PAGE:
It is clear that in this novel there are two sides or a conflict between two groups of people and what is important to them. The novel itself gives us a helpful division to understand the central conflict by nominating these two sides as fact and fancy. It is evidently obvious that the forces of fact are marshalled by Mr. Gradgrind and Mr. Bounderby. The forces of fancy are represented by Sissy Jupe and the Circus folk, who are, to all intents and purposes, her "family." The conflict between the two sides comes clear in Chapter Two when Sissy Jupe is asked to define a horse. Note Mr. Gradgrind's reaction of Sissy's failure to define a horse:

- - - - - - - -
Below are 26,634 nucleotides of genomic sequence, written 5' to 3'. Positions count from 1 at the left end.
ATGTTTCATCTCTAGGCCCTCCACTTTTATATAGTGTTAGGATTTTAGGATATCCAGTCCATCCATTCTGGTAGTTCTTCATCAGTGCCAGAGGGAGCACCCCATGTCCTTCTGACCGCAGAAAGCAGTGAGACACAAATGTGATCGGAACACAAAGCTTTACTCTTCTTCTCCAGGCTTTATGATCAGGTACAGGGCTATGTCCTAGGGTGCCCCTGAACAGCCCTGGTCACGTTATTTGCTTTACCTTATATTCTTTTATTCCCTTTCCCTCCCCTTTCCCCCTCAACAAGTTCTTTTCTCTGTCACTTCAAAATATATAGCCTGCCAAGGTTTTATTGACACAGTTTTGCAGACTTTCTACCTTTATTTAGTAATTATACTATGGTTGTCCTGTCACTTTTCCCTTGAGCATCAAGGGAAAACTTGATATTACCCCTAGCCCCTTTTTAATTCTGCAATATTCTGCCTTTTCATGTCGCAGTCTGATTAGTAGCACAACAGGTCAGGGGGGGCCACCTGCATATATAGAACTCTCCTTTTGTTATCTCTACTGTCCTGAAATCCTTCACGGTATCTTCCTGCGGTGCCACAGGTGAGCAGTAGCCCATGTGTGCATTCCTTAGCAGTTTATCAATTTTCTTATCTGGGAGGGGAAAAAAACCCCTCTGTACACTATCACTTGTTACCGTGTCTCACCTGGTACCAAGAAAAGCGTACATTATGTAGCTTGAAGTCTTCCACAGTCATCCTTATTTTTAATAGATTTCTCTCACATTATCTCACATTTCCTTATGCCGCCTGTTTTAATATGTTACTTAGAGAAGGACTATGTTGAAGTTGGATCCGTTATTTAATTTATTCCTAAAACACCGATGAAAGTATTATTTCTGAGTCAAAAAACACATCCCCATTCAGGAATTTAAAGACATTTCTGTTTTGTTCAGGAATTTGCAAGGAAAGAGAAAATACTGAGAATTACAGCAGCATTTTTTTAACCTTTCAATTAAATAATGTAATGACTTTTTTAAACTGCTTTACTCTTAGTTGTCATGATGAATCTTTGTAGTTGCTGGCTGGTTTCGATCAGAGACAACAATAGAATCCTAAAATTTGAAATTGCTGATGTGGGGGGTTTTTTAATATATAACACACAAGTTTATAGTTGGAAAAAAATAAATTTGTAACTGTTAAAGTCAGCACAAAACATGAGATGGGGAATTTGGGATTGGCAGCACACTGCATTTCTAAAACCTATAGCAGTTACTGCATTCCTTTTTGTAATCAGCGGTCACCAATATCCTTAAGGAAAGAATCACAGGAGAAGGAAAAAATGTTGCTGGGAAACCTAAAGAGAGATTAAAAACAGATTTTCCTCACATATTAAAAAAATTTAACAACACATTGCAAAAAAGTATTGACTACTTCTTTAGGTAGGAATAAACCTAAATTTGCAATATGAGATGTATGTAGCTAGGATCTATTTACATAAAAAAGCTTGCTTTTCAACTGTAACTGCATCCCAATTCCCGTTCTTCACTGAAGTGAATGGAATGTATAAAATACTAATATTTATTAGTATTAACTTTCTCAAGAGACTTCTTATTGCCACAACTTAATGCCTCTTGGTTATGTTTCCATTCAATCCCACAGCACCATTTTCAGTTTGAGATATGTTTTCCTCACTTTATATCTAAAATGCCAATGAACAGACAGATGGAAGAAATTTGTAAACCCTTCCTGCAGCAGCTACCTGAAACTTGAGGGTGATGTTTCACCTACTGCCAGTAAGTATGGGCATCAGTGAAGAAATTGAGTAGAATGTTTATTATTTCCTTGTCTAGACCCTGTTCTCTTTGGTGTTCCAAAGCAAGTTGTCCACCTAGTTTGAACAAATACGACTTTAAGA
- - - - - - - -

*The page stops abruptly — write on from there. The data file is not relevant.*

"Girl number twenty unable to define a horse!" said Mr. Gradgrind, for the general behoof of all the little pitchers. "Girl number twenty possessed of no facts, in reference to one of the commonest of animals!"
The irony of course is highlighted by the fact that Sissy has spent all her childhood growing up around horses, and probably helping to look after them, so although she is unable to "define" a horse, she probably knows more about horses than anyone else. This irony is heightened when, in Chapter Six, we are introduced to the Pegasus's Arms, which is of course a fanciful representation of a horse that is based on myth and legend, and nothing to do with the facts that Mr. Gradgrind holds so dear.